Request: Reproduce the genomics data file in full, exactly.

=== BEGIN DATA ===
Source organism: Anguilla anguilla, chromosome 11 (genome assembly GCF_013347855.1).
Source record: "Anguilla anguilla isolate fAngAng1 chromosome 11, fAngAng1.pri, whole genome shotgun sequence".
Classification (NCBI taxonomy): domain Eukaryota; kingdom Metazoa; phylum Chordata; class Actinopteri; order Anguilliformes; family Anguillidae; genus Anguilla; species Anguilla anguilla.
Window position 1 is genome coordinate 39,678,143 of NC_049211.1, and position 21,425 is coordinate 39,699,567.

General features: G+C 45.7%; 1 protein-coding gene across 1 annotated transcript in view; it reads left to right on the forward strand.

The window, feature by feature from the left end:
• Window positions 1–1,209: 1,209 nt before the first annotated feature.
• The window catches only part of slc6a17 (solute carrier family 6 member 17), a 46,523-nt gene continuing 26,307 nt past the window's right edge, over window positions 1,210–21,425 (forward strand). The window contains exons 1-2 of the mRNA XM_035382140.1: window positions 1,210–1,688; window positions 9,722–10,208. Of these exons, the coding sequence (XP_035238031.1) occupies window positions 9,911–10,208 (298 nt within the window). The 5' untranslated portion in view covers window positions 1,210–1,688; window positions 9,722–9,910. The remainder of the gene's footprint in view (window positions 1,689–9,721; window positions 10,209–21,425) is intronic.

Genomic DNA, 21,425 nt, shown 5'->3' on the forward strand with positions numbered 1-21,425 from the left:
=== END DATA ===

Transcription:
Source organism: Anguilla anguilla, chromosome 11 (genome assembly GCF_013347855.1).
Source record: "Anguilla anguilla isolate fAngAng1 chromosome 11, fAngAng1.pri, whole genome shotgun sequence".
Classification (NCBI taxonomy): domain Eukaryota; kingdom Metazoa; phylum Chordata; class Actinopteri; order Anguilliformes; family Anguillidae; genus Anguilla; species Anguilla anguilla.
Window position 1 is genome coordinate 39,678,143 of NC_049211.1, and position 21,425 is coordinate 39,699,567.

General features: G+C 45.7%; 1 protein-coding gene across 1 annotated transcript in view; it reads left to right on the forward strand.

The window, feature by feature from the left end:
• Window positions 1–1,209: 1,209 nt before the first annotated feature.
• The window catches only part of slc6a17 (solute carrier family 6 member 17), a 46,523-nt gene continuing 26,307 nt past the window's right edge, over window positions 1,210–21,425 (forward strand). The window contains exons 1-2 of the mRNA XM_035382140.1: window positions 1,210–1,688; window positions 9,722–10,208. Of these exons, the coding sequence (XP_035238031.1) occupies window positions 9,911–10,208 (298 nt within the window). The 5' untranslated portion in view covers window positions 1,210–1,688; window positions 9,722–9,910. The remainder of the gene's footprint in view (window positions 1,689–9,721; window positions 10,209–21,425) is intronic.

Genomic DNA, 21,425 nt, shown 5'->3' on the forward strand with positions numbered 1-21,425 from the left: